More changes may be in store for Flint Mayor Karen Weaver's proposed budget
(05/31/2018) - Flint's Chief Financial Officer is expressing concern after the city council made big changes to Mayor Karen Weavers 55.8 million dollar budget proposal.
And more changes may be on the way.
Thursday evening we attended a special finance committee meeting where council members stood their ground on amendments voted on Wednesday evening.
"This body is hell bent on putting us back from where we going and that's what's frustrating Councilman Davis ma'am," said Maurice Davis.
The Ward 2 councilman didn't hold back at Thursday's special finance committee meeting.
Five council members voted for amendments to the Mayor's budget he doesn't believe are necessary as they prepare to adopt the first budget after returning to home rule.
"Why do we have a chief financial officer when we don't hear his advice," he asked.
Flint's CFO Hughey Newsome issued a statement Thursday which reads in part, "it is troubling to see such a large amount of money taken away from the operating budget of departments that serve the residents, in order to fund additional wages and operating benefits to those associated with the office of City Council."
Amendments to the Mayor's proposed budget include a $20,000 pay increase for the city clerk, the addition of a deputy clerk, a parliamentarian, and full health benefits for city council members.
"I know Miss Brown needs a raise, I'm for that, but as far as a parliamentarian, come on," exclaimed Ward 5 Council member Jerri Winfrey-Carter.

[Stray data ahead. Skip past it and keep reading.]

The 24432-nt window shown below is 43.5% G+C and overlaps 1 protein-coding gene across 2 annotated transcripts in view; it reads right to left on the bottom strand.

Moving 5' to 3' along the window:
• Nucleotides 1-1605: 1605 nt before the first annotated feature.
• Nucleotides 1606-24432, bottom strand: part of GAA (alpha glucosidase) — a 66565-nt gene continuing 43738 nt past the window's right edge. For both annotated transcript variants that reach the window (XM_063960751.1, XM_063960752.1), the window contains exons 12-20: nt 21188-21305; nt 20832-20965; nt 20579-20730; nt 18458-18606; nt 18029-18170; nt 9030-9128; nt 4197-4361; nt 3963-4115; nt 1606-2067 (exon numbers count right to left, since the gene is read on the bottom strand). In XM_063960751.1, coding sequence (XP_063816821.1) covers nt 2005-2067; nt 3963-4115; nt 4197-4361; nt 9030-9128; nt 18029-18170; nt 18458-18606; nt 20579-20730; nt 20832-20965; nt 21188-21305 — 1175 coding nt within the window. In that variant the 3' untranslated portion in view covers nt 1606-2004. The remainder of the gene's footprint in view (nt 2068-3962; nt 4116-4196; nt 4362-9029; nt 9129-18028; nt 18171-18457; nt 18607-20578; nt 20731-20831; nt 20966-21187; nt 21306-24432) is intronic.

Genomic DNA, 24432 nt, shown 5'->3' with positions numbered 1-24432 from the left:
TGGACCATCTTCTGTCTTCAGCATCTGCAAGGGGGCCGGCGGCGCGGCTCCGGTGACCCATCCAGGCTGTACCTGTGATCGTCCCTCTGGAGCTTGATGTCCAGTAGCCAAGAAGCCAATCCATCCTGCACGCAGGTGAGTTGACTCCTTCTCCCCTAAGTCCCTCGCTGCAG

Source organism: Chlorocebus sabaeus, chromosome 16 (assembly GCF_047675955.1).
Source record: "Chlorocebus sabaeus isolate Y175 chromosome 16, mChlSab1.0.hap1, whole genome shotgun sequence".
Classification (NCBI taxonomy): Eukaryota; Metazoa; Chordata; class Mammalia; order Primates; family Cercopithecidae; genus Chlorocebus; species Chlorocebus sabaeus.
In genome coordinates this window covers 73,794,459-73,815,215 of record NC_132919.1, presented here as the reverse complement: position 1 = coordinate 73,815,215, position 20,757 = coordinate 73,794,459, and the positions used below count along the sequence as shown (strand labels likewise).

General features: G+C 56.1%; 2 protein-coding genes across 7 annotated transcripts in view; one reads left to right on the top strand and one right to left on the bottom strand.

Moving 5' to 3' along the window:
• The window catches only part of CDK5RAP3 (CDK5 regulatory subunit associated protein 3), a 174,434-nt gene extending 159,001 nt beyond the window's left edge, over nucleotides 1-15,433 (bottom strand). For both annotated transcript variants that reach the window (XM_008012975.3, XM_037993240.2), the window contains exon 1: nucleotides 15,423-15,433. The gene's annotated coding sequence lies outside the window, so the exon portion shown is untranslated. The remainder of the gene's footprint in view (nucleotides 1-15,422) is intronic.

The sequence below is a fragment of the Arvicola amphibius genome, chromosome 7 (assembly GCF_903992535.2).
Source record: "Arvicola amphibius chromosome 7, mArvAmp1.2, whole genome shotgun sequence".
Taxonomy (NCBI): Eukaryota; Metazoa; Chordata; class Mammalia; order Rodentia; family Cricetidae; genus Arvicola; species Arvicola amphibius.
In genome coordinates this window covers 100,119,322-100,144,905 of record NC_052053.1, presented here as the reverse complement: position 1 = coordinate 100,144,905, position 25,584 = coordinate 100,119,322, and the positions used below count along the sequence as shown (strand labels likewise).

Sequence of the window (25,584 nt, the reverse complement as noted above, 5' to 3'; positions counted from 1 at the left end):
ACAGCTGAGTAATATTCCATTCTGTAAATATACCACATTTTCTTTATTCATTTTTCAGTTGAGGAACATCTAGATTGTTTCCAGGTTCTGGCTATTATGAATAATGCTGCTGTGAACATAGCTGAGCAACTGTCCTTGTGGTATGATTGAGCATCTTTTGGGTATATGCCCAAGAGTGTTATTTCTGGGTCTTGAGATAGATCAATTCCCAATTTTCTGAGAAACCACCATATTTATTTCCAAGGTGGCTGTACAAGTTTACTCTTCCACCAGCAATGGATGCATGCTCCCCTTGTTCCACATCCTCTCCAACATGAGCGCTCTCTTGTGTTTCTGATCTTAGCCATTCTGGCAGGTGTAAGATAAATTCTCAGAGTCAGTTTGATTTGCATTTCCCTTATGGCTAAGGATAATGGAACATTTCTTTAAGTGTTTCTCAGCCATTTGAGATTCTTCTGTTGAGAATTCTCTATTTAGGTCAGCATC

Five council members, including Monica Galloway, felt the city clerk, who did not ask for a raise, needed one:
"The $20,000 for the clerk, is a restoration," she said.
Galloway said every department head in the building makes $90,000 dollars.
"The clerk, who supports everybody in this building, and everybody in this community, makes $70,000, and has made $70,000 for a long time," Galloway added.
While Finance Committee Chair Eric Mays did not vote for the amendments added on Wednesday, he said he's OK with moving money around and plans to offer up amendments at Friday's meeting involving police, economic development, and blight:
"I will fight hard to put more police on the street," he said. "I don't think residents should have to wait when they dial 911.'
All of the proposed amendments will be voted on by the full council on Monday, which is also the deadline for adopting the budget.
After that the Mayor has seven days to decide if she will veto the budget, if she doesn't, it will stand.
Mays said the council can also do budget amendments throughout the year.